What are you trying to achieve through your investments? Is it to maximize profit potential, or reduce risk to the lowest levels possible? Whichever strategy you wish to implement, this article will provide you with a few helpful hints to help you meet the benchmarks you set out for all of your investments.
It may seem counter-intuitive, but the best time to buy your investments is when they have fallen in value. “Buy Low/Sell High” is not a worn out adage. It is the way to success and prosperity. Do your due diligence to find sound investment candidates, but don’t let fear keep you from buying when the market is down.
Information is vital to having good management and decision-making skills for your stock portfolio. You must be well-versed in current marketing information in order to create a plan that doesn’t make you to lose everything you have. Be sure you have immediate access to all of the prices of the bonds, funds, and shares.
When it comes to purchasing shares, there are two distinct types to choose from: preferred shares and common shares. There is a greater risk factor of losing money with investing in common shares if the company you own shares in goes out of business. The reason for this is that bond holders, creditors and those who own preferred stocks will be first in line to regain some of their money from a company that stops functioning since they have a higher ranking than a common shareholder.
Do not turn down free money from your employer by ignoring the availability of matching contributions for your 401k investments. You must invest the amount needed to get the entire company match. Often, this match amounts to 50 cents for each dollar you invest up to a specified cap. A 6% investment on your part nets you 3% from the company. Few alternative investments will ever reach a 50% rate of return. Whether you decide to invest beyond the level of the matching contribution is a separate decision, but don’t forgo an important component of your compensation by not taking advantage of free money when it is available.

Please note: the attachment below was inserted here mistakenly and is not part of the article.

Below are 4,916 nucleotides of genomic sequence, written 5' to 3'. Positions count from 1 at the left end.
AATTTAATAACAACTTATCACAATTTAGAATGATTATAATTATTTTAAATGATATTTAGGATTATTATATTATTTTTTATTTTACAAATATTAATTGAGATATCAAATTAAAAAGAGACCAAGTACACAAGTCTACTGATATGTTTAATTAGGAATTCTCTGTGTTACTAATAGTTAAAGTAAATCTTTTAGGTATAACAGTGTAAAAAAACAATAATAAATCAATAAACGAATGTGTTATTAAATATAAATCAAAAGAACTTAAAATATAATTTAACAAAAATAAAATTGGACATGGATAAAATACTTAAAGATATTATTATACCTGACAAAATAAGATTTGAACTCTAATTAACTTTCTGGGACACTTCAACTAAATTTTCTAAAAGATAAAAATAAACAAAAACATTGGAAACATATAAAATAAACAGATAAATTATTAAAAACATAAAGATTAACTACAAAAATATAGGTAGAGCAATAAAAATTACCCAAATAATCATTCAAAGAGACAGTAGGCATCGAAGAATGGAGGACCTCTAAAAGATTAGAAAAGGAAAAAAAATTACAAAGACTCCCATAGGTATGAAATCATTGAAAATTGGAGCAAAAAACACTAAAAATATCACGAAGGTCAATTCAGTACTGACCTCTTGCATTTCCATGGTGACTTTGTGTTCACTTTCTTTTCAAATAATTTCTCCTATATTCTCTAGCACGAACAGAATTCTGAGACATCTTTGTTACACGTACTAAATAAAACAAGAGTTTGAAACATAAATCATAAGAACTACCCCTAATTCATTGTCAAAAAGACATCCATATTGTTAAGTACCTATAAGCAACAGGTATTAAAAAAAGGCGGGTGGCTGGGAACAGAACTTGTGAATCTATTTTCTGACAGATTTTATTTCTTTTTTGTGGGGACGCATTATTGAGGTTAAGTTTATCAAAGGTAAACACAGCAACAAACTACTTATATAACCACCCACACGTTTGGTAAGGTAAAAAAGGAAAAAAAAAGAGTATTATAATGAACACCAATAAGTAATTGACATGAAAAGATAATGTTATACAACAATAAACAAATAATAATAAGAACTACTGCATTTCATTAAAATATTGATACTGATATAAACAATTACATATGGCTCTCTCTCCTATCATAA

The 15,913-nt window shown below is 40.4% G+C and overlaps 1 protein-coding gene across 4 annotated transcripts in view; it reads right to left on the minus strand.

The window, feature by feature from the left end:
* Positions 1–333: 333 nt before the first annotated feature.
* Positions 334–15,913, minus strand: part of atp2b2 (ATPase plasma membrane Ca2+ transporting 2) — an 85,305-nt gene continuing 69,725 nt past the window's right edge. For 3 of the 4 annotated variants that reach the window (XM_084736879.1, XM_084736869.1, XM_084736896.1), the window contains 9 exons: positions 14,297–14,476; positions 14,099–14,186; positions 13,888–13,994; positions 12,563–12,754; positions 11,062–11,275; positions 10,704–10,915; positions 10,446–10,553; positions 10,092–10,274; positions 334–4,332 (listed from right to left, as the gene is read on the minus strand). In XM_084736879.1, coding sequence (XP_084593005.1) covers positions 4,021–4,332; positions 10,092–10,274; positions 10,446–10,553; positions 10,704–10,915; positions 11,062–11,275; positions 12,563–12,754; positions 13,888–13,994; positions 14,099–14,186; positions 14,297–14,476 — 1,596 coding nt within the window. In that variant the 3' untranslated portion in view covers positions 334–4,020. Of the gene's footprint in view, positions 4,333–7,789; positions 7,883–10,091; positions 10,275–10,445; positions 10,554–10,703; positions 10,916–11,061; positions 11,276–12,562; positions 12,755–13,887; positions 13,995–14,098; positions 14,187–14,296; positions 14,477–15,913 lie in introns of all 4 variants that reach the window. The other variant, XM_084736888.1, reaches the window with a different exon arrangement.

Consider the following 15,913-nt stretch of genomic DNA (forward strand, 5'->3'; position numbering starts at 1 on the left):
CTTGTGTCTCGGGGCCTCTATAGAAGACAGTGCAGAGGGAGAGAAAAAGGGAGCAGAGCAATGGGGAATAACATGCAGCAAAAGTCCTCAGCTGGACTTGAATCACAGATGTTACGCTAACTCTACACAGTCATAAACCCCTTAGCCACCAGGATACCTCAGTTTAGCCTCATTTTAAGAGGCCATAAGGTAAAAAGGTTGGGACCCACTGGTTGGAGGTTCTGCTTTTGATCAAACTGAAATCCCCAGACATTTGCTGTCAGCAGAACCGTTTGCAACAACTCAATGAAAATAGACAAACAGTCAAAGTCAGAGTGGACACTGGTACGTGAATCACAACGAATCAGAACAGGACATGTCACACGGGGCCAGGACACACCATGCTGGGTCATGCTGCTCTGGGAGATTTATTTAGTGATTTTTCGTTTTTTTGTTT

Re-balance your portfolio on a regular basis to make sure that you have your money allocated correctly. At least once a year, go over your portfolio to ensure that you do not have too many assets in one sector. That way, if one sector performs poorly, other areas of your portfolio can compensate for those losses.
Keep your plan simple if you’re just beginning. A big mistake beginners make is trying to apply everything they have heard of at once. This will save you cash in the long term.
Rebalance your portfolio quarterly. If you started with an 80/20 mix of stocks and bonds, the stocks will likely outpace the bonds, leaving you 90/10. Rebalance to 80/20 so that you can reinvest your stock earnings into bonds. This way you keep more of your earnings over the long run. Also rebalance among stock sectors, so that growing sectors can fuel buying opportunities in bear cycle industries.
Choose the best broker for your needs. There are two kinds of brokers, the first being a traditional or ‘full service’ broker. They will work personally with you, offering investment advice and handling your portfolio. The second type is a discount broker who will execute your orders, but won’t offer any sort of advice. While a traditional broker charges a higher commission, they are often the best choice for a first time investor.
Whether you are looking for major investment returns or minimal risk, all the advice herein, can help you achieve your goals. Investing can be a bumpy road, but having a bit of knowledge on hand will ensure that you weather all of the slow times and profit as much as possible in the great times.